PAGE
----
Saturday, June 30, 2012

Two dimensions of a spiritual skateboarder

People have a tendency to avoid discomfort and to pursue comfort. This principle commonly finds expression in three ways:

a) 'Laziness': people often find it hard to expand themselves in a given area: to sharpen one's intellect, to develop new skills, to earn an income, etc. This is because expansion generally requires effort and struggle.

b) Fear: perhaps the element underlying all human psychological limitations, fear paralyzes people  and prevents them from acheiving their goals.

c) Indulgence: people generally like the path of least resistence. If a desire presents itself, the indulgent person gives into it and is sidetracked from attaining a goal.

The virtues needed to overcome these weaknesses are industriousness, courage, and self-control:

 a) Industriousness is the ability to put in effort and hard work toward acheiving a goal.


b) Courgage is where one feels fear but overides it in order to attain a goal.


  c) Self-control involves curbing desires and instincts so they don't distract one from a goal.

In skateboarding , success is largely the product of the convergence of these virtues. The 'lazy' skater is too tired to practice and develop his skills; the cowardly skater sticks to the safer tricks; and the indulgent skater gets distracted from practicing due to temptations. Industiousness, courage, and  self-control are key qualities in a skater's progress.

However, though these qualities are 'virtues', they are not neccessarily 'moral' vitues. This is evident in the fact that a person seeking to steel from others may employ these 'virtues' in order to succeed. Indeed, we find that the most infamous tyrants employed these virtues in hienously immoral ways.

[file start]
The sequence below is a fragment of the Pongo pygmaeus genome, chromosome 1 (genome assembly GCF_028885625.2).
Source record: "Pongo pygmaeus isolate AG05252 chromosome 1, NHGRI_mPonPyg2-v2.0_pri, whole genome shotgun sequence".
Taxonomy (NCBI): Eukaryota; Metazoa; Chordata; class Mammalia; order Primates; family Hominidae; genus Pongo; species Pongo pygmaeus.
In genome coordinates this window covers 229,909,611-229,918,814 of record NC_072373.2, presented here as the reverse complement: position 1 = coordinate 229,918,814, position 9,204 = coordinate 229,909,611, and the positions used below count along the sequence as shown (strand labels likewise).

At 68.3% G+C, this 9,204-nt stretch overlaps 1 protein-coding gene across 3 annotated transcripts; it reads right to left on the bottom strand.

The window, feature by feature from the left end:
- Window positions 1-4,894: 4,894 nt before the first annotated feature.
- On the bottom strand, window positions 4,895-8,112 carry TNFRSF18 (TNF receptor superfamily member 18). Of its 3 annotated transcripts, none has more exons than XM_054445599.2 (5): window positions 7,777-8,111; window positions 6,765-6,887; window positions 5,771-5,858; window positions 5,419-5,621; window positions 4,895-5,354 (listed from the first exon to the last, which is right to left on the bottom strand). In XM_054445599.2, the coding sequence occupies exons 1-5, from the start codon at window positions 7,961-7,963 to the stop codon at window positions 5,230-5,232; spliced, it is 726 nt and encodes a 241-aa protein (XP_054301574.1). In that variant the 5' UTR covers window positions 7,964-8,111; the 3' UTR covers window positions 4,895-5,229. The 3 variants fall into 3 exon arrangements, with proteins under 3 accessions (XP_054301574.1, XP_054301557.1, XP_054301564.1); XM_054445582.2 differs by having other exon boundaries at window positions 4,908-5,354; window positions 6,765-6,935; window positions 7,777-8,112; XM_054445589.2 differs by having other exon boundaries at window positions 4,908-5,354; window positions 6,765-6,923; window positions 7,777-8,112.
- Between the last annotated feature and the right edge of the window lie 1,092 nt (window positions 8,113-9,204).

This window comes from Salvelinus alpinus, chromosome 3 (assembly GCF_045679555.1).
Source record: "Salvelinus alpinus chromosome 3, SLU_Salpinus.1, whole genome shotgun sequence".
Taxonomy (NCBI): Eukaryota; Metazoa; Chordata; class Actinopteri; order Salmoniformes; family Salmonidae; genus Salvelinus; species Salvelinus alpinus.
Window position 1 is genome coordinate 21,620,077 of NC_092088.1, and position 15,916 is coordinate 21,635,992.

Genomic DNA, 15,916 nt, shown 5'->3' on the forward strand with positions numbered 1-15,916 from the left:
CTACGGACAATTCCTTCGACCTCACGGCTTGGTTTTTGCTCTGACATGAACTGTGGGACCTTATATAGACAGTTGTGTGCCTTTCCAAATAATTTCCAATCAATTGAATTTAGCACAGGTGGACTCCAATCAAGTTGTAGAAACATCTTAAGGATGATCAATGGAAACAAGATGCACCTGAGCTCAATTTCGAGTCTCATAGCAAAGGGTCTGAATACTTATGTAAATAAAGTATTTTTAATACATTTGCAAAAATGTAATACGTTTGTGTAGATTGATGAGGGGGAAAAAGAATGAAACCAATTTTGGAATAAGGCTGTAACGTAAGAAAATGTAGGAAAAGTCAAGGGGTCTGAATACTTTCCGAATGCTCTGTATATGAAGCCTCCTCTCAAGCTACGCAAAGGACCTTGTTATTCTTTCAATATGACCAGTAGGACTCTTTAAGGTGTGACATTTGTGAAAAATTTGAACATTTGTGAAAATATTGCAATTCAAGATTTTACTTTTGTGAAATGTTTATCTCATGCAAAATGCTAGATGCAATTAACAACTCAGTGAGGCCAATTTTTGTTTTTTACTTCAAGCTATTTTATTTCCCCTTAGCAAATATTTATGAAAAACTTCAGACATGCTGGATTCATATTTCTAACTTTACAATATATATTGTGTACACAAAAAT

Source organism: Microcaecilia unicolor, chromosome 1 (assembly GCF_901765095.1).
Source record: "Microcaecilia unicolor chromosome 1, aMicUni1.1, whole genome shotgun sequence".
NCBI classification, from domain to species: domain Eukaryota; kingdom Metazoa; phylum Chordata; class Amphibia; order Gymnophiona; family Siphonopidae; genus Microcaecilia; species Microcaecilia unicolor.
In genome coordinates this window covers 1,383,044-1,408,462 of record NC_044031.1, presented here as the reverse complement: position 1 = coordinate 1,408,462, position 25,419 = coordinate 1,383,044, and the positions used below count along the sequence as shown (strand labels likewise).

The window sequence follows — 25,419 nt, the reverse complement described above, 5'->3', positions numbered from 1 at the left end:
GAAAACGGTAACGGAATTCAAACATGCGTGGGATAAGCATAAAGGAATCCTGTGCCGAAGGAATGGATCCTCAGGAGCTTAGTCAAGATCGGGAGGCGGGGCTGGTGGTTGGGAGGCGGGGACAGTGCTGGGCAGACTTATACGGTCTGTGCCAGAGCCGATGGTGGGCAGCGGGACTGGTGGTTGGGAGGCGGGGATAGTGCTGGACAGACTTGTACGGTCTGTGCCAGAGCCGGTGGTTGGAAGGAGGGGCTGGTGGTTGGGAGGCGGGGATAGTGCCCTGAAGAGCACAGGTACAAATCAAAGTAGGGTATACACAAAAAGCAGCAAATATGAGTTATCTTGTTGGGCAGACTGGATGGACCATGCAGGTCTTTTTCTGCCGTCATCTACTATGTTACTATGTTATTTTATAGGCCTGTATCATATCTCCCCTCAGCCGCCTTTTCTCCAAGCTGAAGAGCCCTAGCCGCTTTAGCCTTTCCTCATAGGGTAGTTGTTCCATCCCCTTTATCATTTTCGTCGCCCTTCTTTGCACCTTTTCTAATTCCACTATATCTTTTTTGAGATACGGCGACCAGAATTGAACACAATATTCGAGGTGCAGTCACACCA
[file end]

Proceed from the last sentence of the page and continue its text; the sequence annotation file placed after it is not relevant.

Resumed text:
So what are moral virtues? Here are four central moral vitrues:

1. Non- harm: This involves restraining oneself from unjustifiedly causing harm to others when one is tempted to do so;
2. Kindness: Helping others in need of support and co-operating with others to acheive a common goal;
3. Fairness: Treating people equally, especially when one is in a position of authority; not discriminating without justification.
4. Honesty: Without honesty the other three moral virtues are undermined, for people assume that one is feigning beneficence or fairness for selfish ends.

In summary:

Industiousnness + courage + self-control = a good skater

Non- harm + Kindness + fairness + honesty = a good person 

Tuesday, June 26, 2012

Is skateboarding escapist?

Some view skateboarding as a sport. I'm inclined to view it as an art form. Art is expressed through various mediums: sculpting, painting, dance, music, etc. In sculpting one produces a solid and rigid figure. Painting, though definite in its final product, offers increased fluidity and freedom of expression. Dance is even more  dynamic than painting, comprising movement in the flux of time. Still, dance involves the movement of a physical body in space. In contrast, music is the most energetic and intangible art form. Out of the mentioned categories of art, I believe skateboarding most strongly resembles dance.